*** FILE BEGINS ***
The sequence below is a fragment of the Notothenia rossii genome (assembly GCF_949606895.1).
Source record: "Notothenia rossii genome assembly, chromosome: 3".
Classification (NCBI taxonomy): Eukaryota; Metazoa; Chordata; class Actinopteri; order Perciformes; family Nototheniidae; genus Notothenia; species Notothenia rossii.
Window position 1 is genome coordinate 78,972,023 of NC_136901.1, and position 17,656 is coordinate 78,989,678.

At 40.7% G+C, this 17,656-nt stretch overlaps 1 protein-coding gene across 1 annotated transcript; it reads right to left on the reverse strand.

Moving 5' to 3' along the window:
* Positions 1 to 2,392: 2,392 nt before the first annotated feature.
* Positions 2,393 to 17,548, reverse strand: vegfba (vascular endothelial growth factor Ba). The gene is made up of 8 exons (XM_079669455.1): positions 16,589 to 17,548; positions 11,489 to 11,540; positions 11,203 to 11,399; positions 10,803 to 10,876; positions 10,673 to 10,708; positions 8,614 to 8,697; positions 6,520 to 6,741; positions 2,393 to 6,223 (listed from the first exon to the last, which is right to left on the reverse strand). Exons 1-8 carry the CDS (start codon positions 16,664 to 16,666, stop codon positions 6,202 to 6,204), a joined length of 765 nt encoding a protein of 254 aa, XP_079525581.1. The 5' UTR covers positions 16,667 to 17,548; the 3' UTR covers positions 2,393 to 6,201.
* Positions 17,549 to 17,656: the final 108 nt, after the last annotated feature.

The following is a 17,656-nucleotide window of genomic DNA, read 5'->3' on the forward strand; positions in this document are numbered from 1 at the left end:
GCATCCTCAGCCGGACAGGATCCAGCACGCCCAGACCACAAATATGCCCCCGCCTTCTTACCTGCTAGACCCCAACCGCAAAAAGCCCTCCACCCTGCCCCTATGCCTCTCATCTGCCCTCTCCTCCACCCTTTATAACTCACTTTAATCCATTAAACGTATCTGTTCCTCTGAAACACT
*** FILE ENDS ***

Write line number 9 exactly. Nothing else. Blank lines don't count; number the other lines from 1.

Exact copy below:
* Positions 17,549 to 17,656: the final 108 nt, after the last annotated feature.